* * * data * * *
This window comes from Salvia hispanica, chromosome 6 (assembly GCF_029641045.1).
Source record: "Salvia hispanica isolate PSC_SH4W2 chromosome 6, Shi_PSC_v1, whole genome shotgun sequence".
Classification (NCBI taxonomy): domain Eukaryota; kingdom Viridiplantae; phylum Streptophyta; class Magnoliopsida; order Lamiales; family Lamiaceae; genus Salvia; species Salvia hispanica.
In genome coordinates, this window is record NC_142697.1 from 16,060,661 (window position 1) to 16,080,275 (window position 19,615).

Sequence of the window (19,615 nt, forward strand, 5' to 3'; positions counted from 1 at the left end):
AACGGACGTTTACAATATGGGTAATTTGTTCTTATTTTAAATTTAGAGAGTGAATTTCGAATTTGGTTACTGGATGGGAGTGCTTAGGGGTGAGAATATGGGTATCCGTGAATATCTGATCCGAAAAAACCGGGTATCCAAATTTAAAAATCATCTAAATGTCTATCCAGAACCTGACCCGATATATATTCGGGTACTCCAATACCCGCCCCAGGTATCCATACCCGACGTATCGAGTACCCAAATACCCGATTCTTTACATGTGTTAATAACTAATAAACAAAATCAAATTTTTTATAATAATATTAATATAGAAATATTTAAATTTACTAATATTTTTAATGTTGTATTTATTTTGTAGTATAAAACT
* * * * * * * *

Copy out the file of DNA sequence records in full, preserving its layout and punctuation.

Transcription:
This window comes from Salvia hispanica, chromosome 6 (assembly GCF_029641045.1).
Source record: "Salvia hispanica isolate PSC_SH4W2 chromosome 6, Shi_PSC_v1, whole genome shotgun sequence".
Classification (NCBI taxonomy): domain Eukaryota; kingdom Viridiplantae; phylum Streptophyta; class Magnoliopsida; order Lamiales; family Lamiaceae; genus Salvia; species Salvia hispanica.
In genome coordinates, this window is record NC_142697.1 from 16,060,661 (window position 1) to 16,080,275 (window position 19,615).

Sequence of the window (19,615 nt, forward strand, 5' to 3'; positions counted from 1 at the left end):
AACGGACGTTTACAATATGGGTAATTTGTTCTTATTTTAAATTTAGAGAGTGAATTTCGAATTTGGTTACTGGATGGGAGTGCTTAGGGGTGAGAATATGGGTATCCGTGAATATCTGATCCGAAAAAACCGGGTATCCAAATTTAAAAATCATCTAAATGTCTATCCAGAACCTGACCCGATATATATTCGGGTACTCCAATACCCGCCCCAGGTATCCATACCCGACGTATCGAGTACCCAAATACCCGATTCTTTACATGTGTTAATAACTAATAAACAAAATCAAATTTTTTATAATAATATTAATATAGAAATATTTAAATTTACTAATATTTTTAATGTTGTATTTATTTTGTAGTATAAAACT